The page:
Texas has filed an application to the Supreme Court to initiate a lawsuit against Pennsylvania, Michigan, Wisconsin and Georgia — four swing states that Joe Biden won in the presidential election. The lawsuit is a piece of theater, not a credible legal strategy.
The lawsuit exploits a quirk in the Constitution that allows a state to sue another state directly in the Supreme Court, without starting in the lower courts. That gives the justices an opportunity to weigh in.
It’s unlikely that the justices will say anything about this suit, allowing it to become moot once President-elect Biden is sworn in. And if any of the justices do issue a statement, it won’t change the election outcome.
Nevertheless, the attempt reflects a deeper perception of the court — and that perception is worrisome. President Donald Trump has made it clear he would like the Supreme Court to somehow find a way to overturn the vote.
In Trump’s fantasy world, apparently shared by Texas Attorney General Ken Paxton, the Supreme Court will engage in a constitutional coup d’etat and give Trump a second term. This idea is based on a view of the court as entirely partisan. It’s disrespectful of the rule of law. And it’s wrong, whether held hopefully on the right or fearfully on the left.
While the rule of law is a wonderful thing, and the Constitution does create a tripartite system of government, the Supreme Court isn’t supposed to overthrow elections in the name of “balance” (to use another of Adams’s favorite words).
The Texas lawsuit is literally asking the court to disqualify the electors from the four swing states that went to Biden. That would plunge the country into a constitutional crisis. It would be the end of democracy in the United States. A majority of nine justices would have replaced 330 million citizens as our rulers.
It’s possible that the fantasy that the court would do this is rooted in a mistaken understanding of what happened in the Bush v. Gore case. Trump and the Texas lawyers seem to think that problematic case amounted to the Supreme Court giving the election to George W. Bush when Al Gore had in fact won.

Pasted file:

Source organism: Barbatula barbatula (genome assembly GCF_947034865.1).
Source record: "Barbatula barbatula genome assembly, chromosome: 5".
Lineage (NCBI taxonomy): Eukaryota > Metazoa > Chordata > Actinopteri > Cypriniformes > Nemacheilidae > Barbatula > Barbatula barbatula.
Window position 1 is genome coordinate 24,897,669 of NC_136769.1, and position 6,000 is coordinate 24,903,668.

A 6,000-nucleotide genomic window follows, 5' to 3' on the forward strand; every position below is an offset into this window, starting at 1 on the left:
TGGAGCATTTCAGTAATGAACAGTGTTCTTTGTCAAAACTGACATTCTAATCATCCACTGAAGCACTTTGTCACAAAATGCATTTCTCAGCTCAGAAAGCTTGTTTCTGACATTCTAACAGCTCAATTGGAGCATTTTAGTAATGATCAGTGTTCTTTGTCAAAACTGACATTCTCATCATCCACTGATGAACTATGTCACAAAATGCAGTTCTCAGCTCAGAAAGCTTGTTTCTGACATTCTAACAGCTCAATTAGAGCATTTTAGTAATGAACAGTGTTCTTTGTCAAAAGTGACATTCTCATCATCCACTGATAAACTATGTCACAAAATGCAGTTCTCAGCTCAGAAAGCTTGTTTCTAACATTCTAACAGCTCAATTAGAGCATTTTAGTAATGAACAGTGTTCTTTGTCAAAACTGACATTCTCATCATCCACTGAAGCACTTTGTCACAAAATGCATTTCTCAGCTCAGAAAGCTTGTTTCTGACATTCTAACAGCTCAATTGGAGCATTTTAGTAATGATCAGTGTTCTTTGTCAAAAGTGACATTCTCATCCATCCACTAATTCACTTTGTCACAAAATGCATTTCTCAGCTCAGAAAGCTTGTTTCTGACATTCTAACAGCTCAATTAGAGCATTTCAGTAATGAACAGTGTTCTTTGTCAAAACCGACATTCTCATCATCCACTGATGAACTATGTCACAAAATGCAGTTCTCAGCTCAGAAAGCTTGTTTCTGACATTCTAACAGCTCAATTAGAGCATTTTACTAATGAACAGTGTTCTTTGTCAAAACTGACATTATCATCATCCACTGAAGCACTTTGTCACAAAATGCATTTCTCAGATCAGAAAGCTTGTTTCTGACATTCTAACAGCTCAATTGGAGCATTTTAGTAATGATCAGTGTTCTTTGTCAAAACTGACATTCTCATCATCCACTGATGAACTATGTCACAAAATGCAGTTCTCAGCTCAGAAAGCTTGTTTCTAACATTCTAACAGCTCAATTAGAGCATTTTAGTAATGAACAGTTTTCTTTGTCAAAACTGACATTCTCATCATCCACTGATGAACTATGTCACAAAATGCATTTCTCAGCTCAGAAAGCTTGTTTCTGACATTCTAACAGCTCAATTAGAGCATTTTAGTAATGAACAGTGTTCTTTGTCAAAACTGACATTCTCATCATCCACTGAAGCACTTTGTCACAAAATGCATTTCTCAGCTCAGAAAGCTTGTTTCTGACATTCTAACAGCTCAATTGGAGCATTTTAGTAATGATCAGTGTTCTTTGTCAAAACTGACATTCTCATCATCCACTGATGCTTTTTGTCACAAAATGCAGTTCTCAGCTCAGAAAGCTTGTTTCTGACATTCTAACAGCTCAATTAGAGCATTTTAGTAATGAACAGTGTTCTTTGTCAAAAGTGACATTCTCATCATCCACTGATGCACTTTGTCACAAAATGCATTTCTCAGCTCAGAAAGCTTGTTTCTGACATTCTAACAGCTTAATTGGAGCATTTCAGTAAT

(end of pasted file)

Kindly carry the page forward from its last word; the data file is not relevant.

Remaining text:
The reality was more complicated. The justices back in the year 2000 stopped a recount that, at the time, was believed to have the possibility of giving the closely contested election to Gore. To be sure, that decision relied on a bizarre interpretation of the equal protection clause to say that differences in recount techniques violated the Constitution. But the whole problem that Bush v. Gore addressed was a situation in which it was genuinely unclear who had won the election. It came down to just a handful of votes. The result was, in effect, a coin toss — and the justices stopped the coin from being tossed, assuring that Bush won. I think that decision was blatantly wrong, but in any event, multiple subsequent recounts suggested that Bush would’ve won anyway.
Regardless of whether a mythic version of Bush v. Gore is to blame, it’s bad for the functioning of our democracy that elected officials like the Texas attorney general (to say nothing of Trump) think it is acceptable to go on the record asking the Supreme Court for a coup d’etat.
The justices are sometimes ideological when it comes to jurisprudence. Some of them are sometimes partisan. Bush v. Gore had unfortunate partisan overtones. But the Supreme Court would not break democracy.
Noah Feldman is a Bloomberg Opinion columnist and professor of law at Harvard University.